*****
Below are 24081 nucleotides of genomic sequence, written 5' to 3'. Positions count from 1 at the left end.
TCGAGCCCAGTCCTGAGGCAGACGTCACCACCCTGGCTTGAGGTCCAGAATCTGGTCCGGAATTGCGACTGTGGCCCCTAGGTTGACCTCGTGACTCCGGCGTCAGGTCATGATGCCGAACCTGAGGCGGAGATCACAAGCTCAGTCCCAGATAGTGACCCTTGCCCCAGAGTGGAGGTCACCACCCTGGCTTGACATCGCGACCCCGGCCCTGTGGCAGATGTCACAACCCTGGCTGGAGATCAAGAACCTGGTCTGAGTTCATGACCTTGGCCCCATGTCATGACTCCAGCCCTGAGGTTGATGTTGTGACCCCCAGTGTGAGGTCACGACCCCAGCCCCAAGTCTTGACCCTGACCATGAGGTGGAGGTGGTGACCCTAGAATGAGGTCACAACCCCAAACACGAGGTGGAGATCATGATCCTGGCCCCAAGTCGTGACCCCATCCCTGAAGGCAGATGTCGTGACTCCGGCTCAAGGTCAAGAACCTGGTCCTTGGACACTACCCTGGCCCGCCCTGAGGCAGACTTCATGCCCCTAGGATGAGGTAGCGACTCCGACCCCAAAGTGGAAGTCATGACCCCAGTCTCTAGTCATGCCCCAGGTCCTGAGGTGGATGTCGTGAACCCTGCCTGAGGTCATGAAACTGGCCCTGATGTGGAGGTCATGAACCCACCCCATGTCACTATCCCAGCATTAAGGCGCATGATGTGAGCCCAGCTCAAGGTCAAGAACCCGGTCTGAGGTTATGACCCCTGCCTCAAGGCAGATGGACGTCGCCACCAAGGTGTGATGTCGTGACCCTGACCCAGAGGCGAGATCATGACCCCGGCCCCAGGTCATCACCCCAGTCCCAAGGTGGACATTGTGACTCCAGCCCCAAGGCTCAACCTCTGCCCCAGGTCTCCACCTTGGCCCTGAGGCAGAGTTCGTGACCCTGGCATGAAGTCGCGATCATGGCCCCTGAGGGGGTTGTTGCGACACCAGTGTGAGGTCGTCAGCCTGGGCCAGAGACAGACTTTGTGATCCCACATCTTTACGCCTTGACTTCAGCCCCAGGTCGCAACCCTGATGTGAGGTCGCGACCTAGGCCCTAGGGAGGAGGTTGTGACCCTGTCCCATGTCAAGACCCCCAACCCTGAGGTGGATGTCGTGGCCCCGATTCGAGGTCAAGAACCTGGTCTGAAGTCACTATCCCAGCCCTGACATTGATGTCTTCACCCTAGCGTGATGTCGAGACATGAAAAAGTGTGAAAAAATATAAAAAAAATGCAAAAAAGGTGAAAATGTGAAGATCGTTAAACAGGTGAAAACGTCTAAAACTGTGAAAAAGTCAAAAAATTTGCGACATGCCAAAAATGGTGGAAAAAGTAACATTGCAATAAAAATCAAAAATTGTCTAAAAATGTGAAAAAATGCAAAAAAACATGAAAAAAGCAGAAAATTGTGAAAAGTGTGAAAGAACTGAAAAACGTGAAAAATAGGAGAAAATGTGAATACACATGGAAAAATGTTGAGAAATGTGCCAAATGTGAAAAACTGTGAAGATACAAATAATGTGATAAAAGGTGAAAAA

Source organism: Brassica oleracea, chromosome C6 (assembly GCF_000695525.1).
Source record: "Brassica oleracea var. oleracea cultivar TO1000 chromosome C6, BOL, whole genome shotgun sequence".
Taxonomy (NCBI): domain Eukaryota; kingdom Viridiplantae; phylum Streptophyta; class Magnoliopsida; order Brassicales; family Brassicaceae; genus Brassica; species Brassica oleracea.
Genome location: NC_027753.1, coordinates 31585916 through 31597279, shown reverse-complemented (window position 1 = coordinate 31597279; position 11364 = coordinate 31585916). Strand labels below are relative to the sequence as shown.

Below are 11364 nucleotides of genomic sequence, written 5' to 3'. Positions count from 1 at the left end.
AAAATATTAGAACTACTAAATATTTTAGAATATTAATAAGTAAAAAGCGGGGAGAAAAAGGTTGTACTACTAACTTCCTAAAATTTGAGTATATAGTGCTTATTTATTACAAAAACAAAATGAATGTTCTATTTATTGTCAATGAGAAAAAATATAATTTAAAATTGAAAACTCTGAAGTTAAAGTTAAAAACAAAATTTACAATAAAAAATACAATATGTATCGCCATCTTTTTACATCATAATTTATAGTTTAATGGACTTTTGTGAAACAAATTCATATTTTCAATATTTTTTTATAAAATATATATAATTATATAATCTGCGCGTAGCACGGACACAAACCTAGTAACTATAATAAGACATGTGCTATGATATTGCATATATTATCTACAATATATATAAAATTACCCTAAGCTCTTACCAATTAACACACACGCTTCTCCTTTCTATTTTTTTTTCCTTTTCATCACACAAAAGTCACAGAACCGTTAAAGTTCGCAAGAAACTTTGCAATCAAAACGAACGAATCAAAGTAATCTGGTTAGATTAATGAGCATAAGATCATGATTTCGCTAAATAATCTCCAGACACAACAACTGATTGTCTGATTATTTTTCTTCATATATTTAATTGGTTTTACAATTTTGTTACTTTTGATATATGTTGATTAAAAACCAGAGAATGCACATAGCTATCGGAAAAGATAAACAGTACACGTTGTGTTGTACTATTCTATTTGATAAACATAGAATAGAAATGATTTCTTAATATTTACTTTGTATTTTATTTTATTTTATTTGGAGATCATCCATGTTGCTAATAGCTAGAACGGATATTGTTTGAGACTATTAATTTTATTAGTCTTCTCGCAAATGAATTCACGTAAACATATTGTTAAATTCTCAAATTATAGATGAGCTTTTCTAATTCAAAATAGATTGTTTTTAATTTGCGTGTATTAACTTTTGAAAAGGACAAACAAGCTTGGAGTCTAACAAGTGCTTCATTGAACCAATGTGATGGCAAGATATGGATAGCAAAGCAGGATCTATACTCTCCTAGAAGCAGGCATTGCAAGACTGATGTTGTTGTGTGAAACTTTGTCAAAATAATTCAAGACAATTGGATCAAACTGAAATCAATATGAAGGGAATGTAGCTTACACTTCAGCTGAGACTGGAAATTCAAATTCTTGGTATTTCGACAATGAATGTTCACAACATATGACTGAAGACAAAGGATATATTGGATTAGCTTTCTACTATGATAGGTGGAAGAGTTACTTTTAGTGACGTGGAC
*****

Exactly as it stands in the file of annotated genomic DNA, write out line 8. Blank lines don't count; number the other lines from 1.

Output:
AAAATATTAGAACTACTAAATATTTTAGAATATTAATAAGTAAAAAGCGGGGAGAAAAAGGTTGTACTACTAACTTCCTAAAATTTGAGTATATAGTGCTTATTTATTACAAAAACAAAATGAATGTTCTATTTATTGTCAATGAGAAAAAATATAATTTAAAATTGAAAACTCTGAAGTTAAAGTTAAAAACAAAATTTACAATAAAAAATACAATATGTATCGCCATCTTTTTACATCATAATTTATAGTTTAATGGACTTTTGTGAAACAAATTCATATTTTCAATATTTTTTTATAAAATATATATAATTATATAATCTGCGCGTAGCACGGACACAAACCTAGTAACTATAATAAGACATGTGCTATGATATTGCATATATTATCTACAATATATATAAAATTACCCTAAGCTCTTACCAATTAACACACACGCTTCTCCTTTCTATTTTTTTTTCCTTTTCATCACACAAAAGTCACAGAACCGTTAAAGTTCGCAAGAAACTTTGCAATCAAAACGAACGAATCAAAGTAATCTGGTTAGATTAATGAGCATAAGATCATGATTTCGCTAAATAATCTCCAGACACAACAACTGATTGTCTGATTATTTTTCTTCATATATTTAATTGGTTTTACAATTTTGTTACTTTTGATATATGTTGATTAAAAACCAGAGAATGCACATAGCTATCGGAAAAGATAAACAGTACACGTTGTGTTGTACTATTCTATTTGATAAACATAGAATAGAAATGATTTCTTAATATTTACTTTGTATTTTATTTTATTTTATTTGGAGATCATCCATGTTGCTAATAGCTAGAACGGATATTGTTTGAGACTATTAATTTTATTAGTCTTCTCGCAAATGAATTCACGTAAACATATTGTTAAATTCTCAAATTATAGATGAGCTTTTCTAATTCAAAATAGATTGTTTTTAATTTGCGTGTATTAACTTTTGAAAAGGACAAACAAGCTTGGAGTCTAACAAGTGCTTCATTGAACCAATGTGATGGCAAGATATGGATAGCAAAGCAGGATCTATACTCTCCTAGAAGCAGGCATTGCAAGACTGATGTTGTTGTGTGAAACTTTGTCAAAATAATTCAAGACAATTGGATCAAACTGAAATCAATATGAAGGGAATGTAGCTTACACTTCAGCTGAGACTGGAAATTCAAATTCTTGGTATTTCGACAATGAATGTTCACAACATATGACTGAAGACAAAGGATATATTGGATTAGCTTTCTACTATGATAGGTGGAAGAGTTACTTTTAGTGACGTGGAC